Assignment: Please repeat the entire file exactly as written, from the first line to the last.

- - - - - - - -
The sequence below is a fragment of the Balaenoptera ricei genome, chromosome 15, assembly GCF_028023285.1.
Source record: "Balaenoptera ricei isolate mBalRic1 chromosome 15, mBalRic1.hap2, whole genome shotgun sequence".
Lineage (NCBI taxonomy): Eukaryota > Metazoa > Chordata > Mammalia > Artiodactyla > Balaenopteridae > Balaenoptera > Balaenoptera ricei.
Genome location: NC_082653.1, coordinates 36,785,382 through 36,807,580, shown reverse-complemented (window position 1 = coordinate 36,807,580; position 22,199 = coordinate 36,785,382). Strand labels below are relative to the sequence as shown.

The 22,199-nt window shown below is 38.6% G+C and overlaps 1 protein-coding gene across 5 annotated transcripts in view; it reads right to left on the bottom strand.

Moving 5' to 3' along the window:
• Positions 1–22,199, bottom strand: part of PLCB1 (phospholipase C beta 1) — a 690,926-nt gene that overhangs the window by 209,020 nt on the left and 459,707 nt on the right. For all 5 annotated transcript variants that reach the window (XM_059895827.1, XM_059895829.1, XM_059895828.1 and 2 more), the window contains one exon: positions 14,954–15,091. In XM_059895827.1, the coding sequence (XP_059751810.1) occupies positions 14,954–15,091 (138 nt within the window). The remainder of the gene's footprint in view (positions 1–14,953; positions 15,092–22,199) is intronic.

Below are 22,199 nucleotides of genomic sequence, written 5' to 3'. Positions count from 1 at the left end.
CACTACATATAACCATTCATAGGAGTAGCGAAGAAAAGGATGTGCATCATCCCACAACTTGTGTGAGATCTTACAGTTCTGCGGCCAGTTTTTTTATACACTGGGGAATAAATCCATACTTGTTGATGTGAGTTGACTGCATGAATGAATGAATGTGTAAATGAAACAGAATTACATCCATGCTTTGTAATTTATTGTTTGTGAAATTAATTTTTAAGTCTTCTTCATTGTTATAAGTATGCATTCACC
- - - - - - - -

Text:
The sequence below is a fragment of the Balaenoptera ricei genome, chromosome 15, assembly GCF_028023285.1.
Source record: "Balaenoptera ricei isolate mBalRic1 chromosome 15, mBalRic1.hap2, whole genome shotgun sequence".
Lineage (NCBI taxonomy): Eukaryota > Metazoa > Chordata > Mammalia > Artiodactyla > Balaenopteridae > Balaenoptera > Balaenoptera ricei.
Genome location: NC_082653.1, coordinates 36,785,382 through 36,807,580, shown reverse-complemented (window position 1 = coordinate 36,807,580; position 22,199 = coordinate 36,785,382). Strand labels below are relative to the sequence as shown.

The 22,199-nt window shown below is 38.6% G+C and overlaps 1 protein-coding gene across 5 annotated transcripts in view; it reads right to left on the bottom strand.

Moving 5' to 3' along the window:
• Positions 1–22,199, bottom strand: part of PLCB1 (phospholipase C beta 1) — a 690,926-nt gene that overhangs the window by 209,020 nt on the left and 459,707 nt on the right. For all 5 annotated transcript variants that reach the window (XM_059895827.1, XM_059895829.1, XM_059895828.1 and 2 more), the window contains one exon: positions 14,954–15,091. In XM_059895827.1, the coding sequence (XP_059751810.1) occupies positions 14,954–15,091 (138 nt within the window). The remainder of the gene's footprint in view (positions 1–14,953; positions 15,092–22,199) is intronic.

Below are 22,199 nucleotides of genomic sequence, written 5' to 3'. Positions count from 1 at the left end.
CACTACATATAACCATTCATAGGAGTAGCGAAGAAAAGGATGTGCATCATCCCACAACTTGTGTGAGATCTTACAGTTCTGCGGCCAGTTTTTTTATACACTGGGGAATAAATCCATACTTGTTGATGTGAGTTGACTGCATGAATGAATGAATGTGTAAATGAAACAGAATTACATCCATGCTTTGTAATTTATTGTTTGTGAAATTAATTTTTAAGTCTTCTTCATTGTTATAAGTATGCATTCACC